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Newsletter 84, Spring 2009 © Hampshire Mills Group

From the Chattering Damsel at the Editor's Desk
email:  chatteringdamsel@googlemail.com

Let’s begin with a cheering letter from Ros Plunkett who stepped down from the Editorship last autumn after producing the newsletter for five years:

Dear Sheila,

I would like to thank the Committee and members of the Hampshire Mills Group for their many kind words and the gift of a garden token, following my “retirement” as Newsletter Editor.  After a great deal of thought and “browsing” around Garden Centres, I purchased two 10ft long (pre-constructed) polytunnels which have already done sterling work keeping the pigeons and mice off some of my still tender brassicas.  I expect to put them to very good use for many years to come!!     Once again, very many thanks.

Kind regards - Ros

News of another Plunkett retiring - David - who has given so much time, energy, and dedication to bringing Eling Tide Mill to life;  but, he hasn’t finished there yet, oh no, as he is now teaching not only a new miller, but also a new manager of the whole Eling Experience, the particular nuances involved in successfully operating the only working Tide Mill in England.  I’m sure you all join me in wishing Mr and Mrs P many happy retirement years.  At the same time we welcome Helen Robinson (Eling Experience Manager) and Chris Blandford (Miller) to the Hampshire Mills arena. Helen hopes to attend our March meeting so we should have a good chance to get to know her. 

So, on with the motley, you’ve got a lot of reading to do.




We are indebted to Ruth Andrews for submitting the Stark Farm article and photographs which appeared in the Winter edition.  Humble apologies are due as left off her name. Very sorry, Ed.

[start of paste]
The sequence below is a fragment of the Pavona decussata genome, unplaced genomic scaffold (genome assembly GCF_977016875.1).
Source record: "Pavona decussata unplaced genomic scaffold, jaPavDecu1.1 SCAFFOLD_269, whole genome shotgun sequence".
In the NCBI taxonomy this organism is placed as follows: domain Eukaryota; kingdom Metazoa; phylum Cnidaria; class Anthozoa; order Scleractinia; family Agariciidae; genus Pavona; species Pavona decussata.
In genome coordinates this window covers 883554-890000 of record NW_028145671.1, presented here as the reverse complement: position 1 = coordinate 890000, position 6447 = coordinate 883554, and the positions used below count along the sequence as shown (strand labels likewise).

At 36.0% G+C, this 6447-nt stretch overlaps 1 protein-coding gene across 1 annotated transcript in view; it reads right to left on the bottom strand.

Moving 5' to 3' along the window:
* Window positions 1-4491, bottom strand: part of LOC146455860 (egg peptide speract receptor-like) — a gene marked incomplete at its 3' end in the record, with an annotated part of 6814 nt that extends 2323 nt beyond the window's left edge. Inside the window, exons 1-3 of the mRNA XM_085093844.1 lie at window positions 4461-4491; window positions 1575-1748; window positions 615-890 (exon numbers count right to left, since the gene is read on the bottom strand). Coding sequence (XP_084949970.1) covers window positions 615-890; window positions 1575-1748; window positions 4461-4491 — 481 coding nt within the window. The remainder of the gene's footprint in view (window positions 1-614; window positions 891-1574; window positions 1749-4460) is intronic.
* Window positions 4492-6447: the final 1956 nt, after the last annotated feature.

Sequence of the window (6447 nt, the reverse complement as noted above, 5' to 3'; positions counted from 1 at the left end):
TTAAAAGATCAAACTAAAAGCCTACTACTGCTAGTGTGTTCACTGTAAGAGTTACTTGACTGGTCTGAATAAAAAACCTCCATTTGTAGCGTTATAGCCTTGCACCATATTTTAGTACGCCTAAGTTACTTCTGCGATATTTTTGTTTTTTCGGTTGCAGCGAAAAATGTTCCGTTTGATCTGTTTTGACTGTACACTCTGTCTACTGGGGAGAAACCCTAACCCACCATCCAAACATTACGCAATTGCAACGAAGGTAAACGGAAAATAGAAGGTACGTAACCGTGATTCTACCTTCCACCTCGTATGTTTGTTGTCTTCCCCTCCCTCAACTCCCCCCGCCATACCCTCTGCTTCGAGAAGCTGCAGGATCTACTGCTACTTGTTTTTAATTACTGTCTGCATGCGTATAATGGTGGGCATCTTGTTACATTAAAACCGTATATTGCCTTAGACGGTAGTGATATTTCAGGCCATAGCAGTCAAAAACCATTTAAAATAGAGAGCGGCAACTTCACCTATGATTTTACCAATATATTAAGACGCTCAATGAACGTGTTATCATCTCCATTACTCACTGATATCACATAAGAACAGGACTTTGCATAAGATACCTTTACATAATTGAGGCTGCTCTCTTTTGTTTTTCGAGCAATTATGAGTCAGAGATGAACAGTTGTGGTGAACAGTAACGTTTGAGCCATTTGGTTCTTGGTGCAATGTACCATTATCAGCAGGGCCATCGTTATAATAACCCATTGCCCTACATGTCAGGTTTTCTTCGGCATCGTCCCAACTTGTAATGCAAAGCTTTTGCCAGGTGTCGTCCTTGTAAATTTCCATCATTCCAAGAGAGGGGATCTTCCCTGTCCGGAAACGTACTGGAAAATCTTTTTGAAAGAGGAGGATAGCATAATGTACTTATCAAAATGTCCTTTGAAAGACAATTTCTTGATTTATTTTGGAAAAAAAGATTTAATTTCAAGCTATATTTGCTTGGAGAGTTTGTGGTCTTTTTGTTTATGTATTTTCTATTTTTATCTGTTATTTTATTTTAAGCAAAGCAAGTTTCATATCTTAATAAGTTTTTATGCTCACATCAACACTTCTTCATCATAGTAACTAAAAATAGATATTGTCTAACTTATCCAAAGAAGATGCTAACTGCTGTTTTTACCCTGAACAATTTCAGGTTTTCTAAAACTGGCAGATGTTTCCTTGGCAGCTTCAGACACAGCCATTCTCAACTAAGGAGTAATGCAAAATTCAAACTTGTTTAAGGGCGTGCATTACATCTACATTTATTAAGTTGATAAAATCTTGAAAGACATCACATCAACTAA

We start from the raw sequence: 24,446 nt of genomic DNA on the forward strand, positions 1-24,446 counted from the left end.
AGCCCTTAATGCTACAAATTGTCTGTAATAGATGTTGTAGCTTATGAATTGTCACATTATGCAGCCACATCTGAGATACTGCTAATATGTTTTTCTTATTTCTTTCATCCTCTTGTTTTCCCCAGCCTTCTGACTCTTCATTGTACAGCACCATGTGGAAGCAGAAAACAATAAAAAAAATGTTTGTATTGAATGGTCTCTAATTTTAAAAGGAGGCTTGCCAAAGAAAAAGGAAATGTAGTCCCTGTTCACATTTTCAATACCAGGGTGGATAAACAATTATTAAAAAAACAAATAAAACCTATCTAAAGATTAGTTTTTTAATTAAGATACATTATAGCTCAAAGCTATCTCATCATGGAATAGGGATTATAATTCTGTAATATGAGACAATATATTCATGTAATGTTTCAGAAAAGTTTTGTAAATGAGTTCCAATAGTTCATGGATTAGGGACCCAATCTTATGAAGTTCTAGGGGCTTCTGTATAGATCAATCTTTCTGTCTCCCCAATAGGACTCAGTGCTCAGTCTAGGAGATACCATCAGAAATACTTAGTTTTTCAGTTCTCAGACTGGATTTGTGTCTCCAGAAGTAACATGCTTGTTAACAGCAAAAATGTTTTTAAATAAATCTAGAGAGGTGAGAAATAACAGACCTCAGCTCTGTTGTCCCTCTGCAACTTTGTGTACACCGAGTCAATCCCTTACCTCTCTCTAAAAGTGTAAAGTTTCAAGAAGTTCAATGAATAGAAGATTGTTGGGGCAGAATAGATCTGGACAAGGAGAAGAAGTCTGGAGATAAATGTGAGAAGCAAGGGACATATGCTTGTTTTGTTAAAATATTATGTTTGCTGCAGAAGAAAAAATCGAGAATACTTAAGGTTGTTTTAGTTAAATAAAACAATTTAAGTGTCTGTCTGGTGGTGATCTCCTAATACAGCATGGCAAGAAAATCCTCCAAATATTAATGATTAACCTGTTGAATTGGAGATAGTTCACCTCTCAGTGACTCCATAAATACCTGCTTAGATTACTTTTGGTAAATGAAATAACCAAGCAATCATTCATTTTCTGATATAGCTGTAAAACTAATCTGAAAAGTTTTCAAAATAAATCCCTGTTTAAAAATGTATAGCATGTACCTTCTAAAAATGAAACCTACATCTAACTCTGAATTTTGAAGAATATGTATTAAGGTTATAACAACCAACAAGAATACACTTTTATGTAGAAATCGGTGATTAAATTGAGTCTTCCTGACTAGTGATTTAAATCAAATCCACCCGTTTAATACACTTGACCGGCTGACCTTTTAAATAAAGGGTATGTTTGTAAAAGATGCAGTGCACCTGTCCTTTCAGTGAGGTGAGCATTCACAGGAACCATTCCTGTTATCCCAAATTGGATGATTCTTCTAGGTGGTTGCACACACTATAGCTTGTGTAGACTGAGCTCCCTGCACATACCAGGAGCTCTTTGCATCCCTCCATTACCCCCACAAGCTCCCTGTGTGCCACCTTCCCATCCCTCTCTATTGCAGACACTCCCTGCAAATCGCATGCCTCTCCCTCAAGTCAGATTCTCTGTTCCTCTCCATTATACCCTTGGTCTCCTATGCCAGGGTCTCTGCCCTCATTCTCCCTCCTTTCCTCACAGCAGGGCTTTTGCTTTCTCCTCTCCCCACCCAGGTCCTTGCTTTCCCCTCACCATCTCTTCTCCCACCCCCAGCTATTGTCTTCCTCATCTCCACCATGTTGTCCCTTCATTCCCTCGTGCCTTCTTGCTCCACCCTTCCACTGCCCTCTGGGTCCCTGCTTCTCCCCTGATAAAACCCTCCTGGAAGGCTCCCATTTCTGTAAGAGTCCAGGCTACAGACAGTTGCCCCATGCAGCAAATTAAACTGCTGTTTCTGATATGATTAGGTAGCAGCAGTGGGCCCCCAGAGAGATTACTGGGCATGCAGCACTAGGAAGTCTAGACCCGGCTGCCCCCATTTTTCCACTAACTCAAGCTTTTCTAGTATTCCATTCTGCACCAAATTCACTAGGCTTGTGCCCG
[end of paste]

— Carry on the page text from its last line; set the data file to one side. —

Alport Mill, Matlock, Derbyshire, is to be the first micro-hydropower scheme in the Peak District Reckoned to provide power for 70 per cent of homes in Alport Village - 30 homes - it was until recently housing a fish farm. 

 Beaulieu Tide Mill, Hampshire,  has got the go ahead to commence repair work. Estate Land Agent, Rachel Pearson, said that the £300,000 scheme is scheduled to start in the spring with the aim to preserve as much of the original building and machinery as possible.

 Brill  Windmill, Buckinghamshire, said to be England’s second oldest dated windmill, is to receive extensive conservation work and repairs finally agreed after protracted discussion and debate by Brill Windmill Management Group, Buckinghamshire County Council, Aylesbury Vale District Council and English Heritage.  Despite the £560,000 funding, and all its machinery still intact, it cannot perform its basic function of milling, as a steel framework was put in to ensure its stability some years ago.. 

 Cann Mills, Shaftesbury, Dorset lost its landmark Portuguese windmill which sat above this commercial flour mill.  It had to make way for a raised roof to allow additional flooring.

 Maud Foster Windmill, Boston, Lincolnshire, had a 37 feet long sail blown off during a gale in November.  According to a newspaper report, quite the reverse happened in 1990 when severe storm winds “snapped through the mill’s brake and set the machinery whirring.  Almost 3 tonnes of flour produced in one night “  Normally it took a week to mill that amount. 

Shirley Windmill, Croydon, Surrey, has problems of another airborne kind.  Ring necked Parakeets (now feral descendents from escapees many years ago) have turned their beak sharpening attentions from the parish church shingle roof to the windmill’s sails!  Croydon Council are monitoring the situation whilst they consider what action could be taken to deter the birds. 

 Remember to let me know your mill news, of home or abroad,  that we can add to the next newsletter.


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